As this was the first project the team developed together, we tried to mix everyone’s ideas into one project. We were naive, thinking that this would make everyone more involved and happy with the project. It turned out that we had distinct ideas mixed in one design document. However, team members had a different idea of the project on their mind.
We were still able to start the development with this. However, when the game started to come together, features seemed not to work as expected. The development went like this for some weeks until we finally realized something was wrong. We had systems built for the game that would not fit the game needs. Finally, we needed a team meeting to clarify what Spellblade should be. However, we had once more lost time developing the wrong features.
Don`t worry, we can do it all!
Young developers tend to think they can do more than they can actually do. This was also the case in our team. As some team members had experience developing in Unity, we thought we could move faster than expected. This leaded to an over scope project.
Our biggest problem was that we forgot that making a game is not only about coding it. Going back to Software Development fundamentals, we should always keep in mind that we also need to allocate enough time for planning, testing and integrating. We designed the game thinking that it would be a perfect game, where we just needed to translate the design documents to the game engine and make minor tweaks. We ended up using a lot of available development time to make changes on the game and did not have time left to create all the features we wanted.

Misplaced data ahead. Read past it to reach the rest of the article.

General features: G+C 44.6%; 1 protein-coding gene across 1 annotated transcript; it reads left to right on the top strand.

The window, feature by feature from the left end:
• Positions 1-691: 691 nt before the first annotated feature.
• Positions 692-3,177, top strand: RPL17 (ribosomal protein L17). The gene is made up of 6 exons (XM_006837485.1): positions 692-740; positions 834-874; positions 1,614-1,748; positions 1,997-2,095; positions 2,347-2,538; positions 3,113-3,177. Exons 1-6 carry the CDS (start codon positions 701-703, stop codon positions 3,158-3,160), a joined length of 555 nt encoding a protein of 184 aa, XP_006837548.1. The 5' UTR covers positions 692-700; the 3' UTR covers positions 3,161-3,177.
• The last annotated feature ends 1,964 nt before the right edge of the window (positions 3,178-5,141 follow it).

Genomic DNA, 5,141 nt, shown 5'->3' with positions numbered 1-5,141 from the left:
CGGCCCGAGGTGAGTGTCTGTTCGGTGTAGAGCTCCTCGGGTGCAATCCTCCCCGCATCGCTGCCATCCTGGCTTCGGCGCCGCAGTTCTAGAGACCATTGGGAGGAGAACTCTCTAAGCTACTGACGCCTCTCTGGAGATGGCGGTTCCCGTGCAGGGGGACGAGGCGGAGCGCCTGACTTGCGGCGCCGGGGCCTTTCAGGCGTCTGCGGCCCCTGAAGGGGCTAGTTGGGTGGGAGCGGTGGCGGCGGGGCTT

The importance of milestones
The development process of Spellblade proved to the team how structuring a project in meaningful deliverables helps to have a finished product on schedule. With time and technical constrains guiding the project we worked only on what was essential and possible in that milestone. As we moved along in development, we understood that we had to drop unnecessary features to ensure the must-have functionalities were up and running.
Schedule enough time to plan for each milestone
We used Scrum for this project, what encouraged us to plan at the beginning of each new sprint cycle. However, during the first planning sessions, we rushed to start making the game as fast as possible. This proved to be a bad habit. As we moved along the sprint, we realized we had not covered all the important topics for that milestone during the planning.
In later planning sessions, we increased the session`s length from one hour to three hours (we had only 15 hours to work on the project per sprint). Although this seemed like two hours of lost work, this turned into better and more agile working hours, since the whole team knew what the project needed for that milestone.
Use the right playtester for what you want to test
By the end of each milestone, we had a playtesting session with one or more testers to ensure the game was going in the right direction. During early stages of development, we needed to prove the control scheme and how easy it was for the player to understand it (you need a controller to play Spellblade). However, we had playtesters that were not familiar with a gamepad and they could not easily understand how to move using the left analog and aim with the right analog. Although this is one of the standard control schemes for modern console games, we had to drop it off since testers were having trouble playing the game.
Near the end of development, when we playtested the game with console players, it turned out that the new control scheme was boring and did not give the players the freedom they needed. Finally, we went back to our original control scheme and tested it again with console players to see how we could improve it.
It is important to understand that a game needs to be accessible to as many players as possible. However, there are features that you need to test with your target audience to ensure the gameplay is good.